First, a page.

The very next day I contacted the remodelers and they apologised. They said we can get a new printer and they would pay for it. I wasnt looking for something expensive, just something that was like my old printer and I found the Epson C90, which even had Mac drivers.

We uppacked the printer, attached it to the Airport router, ran a test print on XP and went to install it on the Macs and low and behold I find out that there is a printing error. I go online and find out a lot of people are having problems with networked ink jet printers and I give up – until I find someone who uses Linux and see how they solved it.

Well many Linux users use CUPS printer drivers, and it just so happens Apple owns CUPS and licenses it to the opensource community. I found the driver in the most recent release of Gutenprint and select the driver, and printing is now A-OK.

I can’t really blame Apple for this problem, but I do blame Epson. You would think a printer company would QA the drivers properly before releasing them.

Gmail, the king of online email

Everyone by now should know about the Gmail, the free web mail service with ~4.5 GB of storage offered by Google. The amazing thing is that they keep adding more and more customer oriented features to the service.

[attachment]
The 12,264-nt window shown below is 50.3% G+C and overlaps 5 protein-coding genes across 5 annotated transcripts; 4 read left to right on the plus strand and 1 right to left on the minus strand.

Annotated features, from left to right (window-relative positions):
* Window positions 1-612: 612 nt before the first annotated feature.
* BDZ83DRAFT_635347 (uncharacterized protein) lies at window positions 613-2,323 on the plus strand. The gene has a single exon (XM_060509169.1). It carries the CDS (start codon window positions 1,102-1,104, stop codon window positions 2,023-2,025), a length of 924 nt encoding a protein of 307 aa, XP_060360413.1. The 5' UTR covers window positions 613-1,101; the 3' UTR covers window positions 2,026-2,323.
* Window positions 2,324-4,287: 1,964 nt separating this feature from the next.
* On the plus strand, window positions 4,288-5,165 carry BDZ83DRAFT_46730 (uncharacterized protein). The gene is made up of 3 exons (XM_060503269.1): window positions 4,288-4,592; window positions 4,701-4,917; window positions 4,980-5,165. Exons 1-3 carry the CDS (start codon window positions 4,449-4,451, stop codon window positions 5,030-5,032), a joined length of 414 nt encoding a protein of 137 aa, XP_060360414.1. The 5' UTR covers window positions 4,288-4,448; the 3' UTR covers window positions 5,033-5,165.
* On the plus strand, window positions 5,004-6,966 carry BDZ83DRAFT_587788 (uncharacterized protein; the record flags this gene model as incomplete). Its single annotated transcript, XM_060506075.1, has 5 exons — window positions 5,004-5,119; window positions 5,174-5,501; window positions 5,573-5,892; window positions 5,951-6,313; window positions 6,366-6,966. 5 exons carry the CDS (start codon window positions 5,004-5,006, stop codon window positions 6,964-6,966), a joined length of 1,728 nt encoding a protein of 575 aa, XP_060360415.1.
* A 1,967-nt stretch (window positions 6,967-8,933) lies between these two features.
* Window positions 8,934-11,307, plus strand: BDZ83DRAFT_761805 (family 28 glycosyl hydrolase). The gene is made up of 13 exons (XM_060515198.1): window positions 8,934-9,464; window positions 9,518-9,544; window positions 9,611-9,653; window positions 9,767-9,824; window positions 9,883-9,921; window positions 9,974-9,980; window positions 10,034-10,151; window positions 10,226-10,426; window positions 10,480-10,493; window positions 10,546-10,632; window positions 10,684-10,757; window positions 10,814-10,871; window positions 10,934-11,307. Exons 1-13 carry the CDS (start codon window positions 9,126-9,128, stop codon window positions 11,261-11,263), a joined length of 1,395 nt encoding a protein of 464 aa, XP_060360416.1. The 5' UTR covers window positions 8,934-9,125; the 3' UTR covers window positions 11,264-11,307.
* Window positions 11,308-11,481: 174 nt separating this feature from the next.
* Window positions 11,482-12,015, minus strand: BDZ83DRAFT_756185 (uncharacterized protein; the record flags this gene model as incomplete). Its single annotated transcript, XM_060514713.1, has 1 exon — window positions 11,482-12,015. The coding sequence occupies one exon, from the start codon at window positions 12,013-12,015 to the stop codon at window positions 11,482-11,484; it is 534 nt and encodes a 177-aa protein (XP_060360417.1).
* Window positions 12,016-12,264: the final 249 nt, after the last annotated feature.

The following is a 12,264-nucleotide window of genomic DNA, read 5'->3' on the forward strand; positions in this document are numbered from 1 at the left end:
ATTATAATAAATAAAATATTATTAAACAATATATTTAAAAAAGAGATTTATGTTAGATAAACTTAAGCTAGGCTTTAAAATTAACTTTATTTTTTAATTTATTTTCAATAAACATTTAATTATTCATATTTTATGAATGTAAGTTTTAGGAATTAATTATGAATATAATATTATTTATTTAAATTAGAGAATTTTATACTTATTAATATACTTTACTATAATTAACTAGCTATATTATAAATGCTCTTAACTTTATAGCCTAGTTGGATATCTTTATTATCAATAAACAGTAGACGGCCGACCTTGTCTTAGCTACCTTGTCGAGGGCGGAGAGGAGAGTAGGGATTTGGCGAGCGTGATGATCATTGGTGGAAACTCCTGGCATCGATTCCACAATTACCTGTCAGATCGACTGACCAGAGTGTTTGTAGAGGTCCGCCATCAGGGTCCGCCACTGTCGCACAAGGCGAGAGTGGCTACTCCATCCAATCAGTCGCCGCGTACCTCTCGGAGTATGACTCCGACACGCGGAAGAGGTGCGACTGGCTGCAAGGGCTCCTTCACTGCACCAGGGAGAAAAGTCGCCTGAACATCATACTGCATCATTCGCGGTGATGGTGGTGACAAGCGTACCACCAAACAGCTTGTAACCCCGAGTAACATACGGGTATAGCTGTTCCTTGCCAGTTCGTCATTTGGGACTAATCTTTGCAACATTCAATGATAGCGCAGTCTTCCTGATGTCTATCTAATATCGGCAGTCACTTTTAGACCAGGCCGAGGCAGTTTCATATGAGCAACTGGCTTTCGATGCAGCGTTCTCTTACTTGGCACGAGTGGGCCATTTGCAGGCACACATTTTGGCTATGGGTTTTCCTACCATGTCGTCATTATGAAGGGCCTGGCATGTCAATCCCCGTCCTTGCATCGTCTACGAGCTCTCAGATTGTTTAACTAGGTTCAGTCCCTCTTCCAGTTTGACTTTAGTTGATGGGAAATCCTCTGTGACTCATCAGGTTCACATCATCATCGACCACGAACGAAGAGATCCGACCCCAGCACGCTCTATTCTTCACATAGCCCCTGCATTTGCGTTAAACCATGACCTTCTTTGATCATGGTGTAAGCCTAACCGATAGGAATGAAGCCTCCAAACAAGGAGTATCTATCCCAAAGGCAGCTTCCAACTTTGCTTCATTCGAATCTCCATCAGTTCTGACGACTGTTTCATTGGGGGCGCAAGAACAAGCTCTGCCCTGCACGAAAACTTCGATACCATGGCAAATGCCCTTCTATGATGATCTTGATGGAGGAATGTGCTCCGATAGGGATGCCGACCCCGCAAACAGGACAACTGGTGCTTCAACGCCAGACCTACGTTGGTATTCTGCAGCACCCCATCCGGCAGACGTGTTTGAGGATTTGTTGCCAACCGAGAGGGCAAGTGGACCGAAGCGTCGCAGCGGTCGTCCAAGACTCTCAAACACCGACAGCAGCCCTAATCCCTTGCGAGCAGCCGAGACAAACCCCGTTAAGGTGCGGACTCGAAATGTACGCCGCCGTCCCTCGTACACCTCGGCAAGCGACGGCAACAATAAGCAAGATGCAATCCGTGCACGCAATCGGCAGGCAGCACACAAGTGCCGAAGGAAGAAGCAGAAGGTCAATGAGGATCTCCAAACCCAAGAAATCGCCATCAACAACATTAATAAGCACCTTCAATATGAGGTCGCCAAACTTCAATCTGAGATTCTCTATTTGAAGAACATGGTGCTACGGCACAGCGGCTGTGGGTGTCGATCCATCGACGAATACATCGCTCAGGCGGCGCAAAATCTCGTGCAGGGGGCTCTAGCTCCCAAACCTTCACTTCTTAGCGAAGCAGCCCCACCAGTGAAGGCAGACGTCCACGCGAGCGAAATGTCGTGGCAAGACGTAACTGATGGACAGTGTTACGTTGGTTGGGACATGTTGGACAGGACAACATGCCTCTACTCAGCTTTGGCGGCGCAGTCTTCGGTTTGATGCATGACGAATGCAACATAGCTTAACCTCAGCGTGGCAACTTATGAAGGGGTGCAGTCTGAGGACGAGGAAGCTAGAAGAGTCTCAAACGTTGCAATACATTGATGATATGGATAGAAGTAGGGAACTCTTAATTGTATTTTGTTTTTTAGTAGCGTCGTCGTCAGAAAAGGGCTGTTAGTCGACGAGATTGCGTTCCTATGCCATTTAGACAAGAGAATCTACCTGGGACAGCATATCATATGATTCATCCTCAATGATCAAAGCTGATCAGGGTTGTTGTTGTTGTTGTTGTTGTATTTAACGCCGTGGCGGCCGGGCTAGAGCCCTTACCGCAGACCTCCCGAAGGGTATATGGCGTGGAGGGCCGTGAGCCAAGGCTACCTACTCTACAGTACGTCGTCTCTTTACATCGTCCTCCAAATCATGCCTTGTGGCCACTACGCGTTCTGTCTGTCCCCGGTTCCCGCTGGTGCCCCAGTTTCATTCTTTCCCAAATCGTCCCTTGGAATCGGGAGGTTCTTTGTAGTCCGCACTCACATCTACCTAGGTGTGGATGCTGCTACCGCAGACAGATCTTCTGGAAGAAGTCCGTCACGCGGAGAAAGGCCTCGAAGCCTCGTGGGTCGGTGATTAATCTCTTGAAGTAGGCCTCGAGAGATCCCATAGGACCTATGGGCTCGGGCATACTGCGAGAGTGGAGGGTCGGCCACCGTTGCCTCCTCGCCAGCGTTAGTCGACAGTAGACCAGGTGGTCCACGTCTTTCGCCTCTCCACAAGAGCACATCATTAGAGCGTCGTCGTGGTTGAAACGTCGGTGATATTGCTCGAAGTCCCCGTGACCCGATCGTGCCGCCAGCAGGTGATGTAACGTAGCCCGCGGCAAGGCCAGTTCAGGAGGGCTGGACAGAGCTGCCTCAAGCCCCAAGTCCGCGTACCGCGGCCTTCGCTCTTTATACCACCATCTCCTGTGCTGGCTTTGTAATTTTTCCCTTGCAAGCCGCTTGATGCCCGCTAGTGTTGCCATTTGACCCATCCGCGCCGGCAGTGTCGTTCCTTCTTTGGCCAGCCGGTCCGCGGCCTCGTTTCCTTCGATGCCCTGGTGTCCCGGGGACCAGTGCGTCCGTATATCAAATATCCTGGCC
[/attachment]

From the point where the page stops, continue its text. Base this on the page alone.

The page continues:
Just recently Google added IMAP support to Gmail. This allows easy email/folder/label syncing between multiple computers and Gmail.

When you have an IMAP account, you can leave messages on the server until you would like to delete it. Additionally, if you have multiple devices / computers accessing the same account, information such which emails you have read and sent mail are synced to the server. Lastly, unlike POP3 (another standard), IMAP only needs to download a portion of the complete email. For example, it will only download the subject, until you ask to read the full email at which point Gmail will stream the email to you. This is a much desired feature allowing users to keep all of their email on a managed server and have the user experience of a desktop mail client.